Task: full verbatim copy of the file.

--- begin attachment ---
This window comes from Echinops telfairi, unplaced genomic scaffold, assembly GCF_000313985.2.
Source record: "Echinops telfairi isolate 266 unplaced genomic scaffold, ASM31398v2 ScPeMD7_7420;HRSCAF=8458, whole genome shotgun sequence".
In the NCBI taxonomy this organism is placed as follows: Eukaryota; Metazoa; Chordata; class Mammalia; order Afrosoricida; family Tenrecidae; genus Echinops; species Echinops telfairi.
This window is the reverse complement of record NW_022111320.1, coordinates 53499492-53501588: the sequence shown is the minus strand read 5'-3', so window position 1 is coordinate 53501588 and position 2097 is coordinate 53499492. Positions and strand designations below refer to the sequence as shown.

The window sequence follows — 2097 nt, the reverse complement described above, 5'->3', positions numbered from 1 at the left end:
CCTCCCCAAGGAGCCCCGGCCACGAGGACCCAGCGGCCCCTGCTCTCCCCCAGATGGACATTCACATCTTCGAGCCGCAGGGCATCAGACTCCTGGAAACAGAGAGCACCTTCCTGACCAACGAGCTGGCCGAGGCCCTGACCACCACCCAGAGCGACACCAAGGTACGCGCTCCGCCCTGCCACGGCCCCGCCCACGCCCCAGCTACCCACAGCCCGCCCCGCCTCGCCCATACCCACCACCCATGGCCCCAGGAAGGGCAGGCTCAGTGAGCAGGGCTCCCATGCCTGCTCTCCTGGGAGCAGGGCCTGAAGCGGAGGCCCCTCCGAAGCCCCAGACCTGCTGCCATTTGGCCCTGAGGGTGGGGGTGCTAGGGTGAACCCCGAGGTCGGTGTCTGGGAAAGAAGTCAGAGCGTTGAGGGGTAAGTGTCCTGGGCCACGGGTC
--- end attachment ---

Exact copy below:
This window comes from Echinops telfairi, unplaced genomic scaffold, assembly GCF_000313985.2.
Source record: "Echinops telfairi isolate 266 unplaced genomic scaffold, ASM31398v2 ScPeMD7_7420;HRSCAF=8458, whole genome shotgun sequence".
In the NCBI taxonomy this organism is placed as follows: Eukaryota; Metazoa; Chordata; class Mammalia; order Afrosoricida; family Tenrecidae; genus Echinops; species Echinops telfairi.
This window is the reverse complement of record NW_022111320.1, coordinates 53499492-53501588: the sequence shown is the minus strand read 5'-3', so window position 1 is coordinate 53501588 and position 2097 is coordinate 53499492. Positions and strand designations below refer to the sequence as shown.

The window sequence follows — 2097 nt, the reverse complement described above, 5'->3', positions numbered from 1 at the left end:
CCTCCCCAAGGAGCCCCGGCCACGAGGACCCAGCGGCCCCTGCTCTCCCCCAGATGGACATTCACATCTTCGAGCCGCAGGGCATCAGACTCCTGGAAACAGAGAGCACCTTCCTGACCAACGAGCTGGCCGAGGCCCTGACCACCACCCAGAGCGACACCAAGGTACGCGCTCCGCCCTGCCACGGCCCCGCCCACGCCCCAGCTACCCACAGCCCGCCCCGCCTCGCCCATACCCACCACCCATGGCCCCAGGAAGGGCAGGCTCAGTGAGCAGGGCTCCCATGCCTGCTCTCCTGGGAGCAGGGCCTGAAGCGGAGGCCCCTCCGAAGCCCCAGACCTGCTGCCATTTGGCCCTGAGGGTGGGGGTGCTAGGGTGAACCCCGAGGTCGGTGTCTGGGAAAGAAGTCAGAGCGTTGAGGGGTAAGTGTCCTGGGCCACGGGTC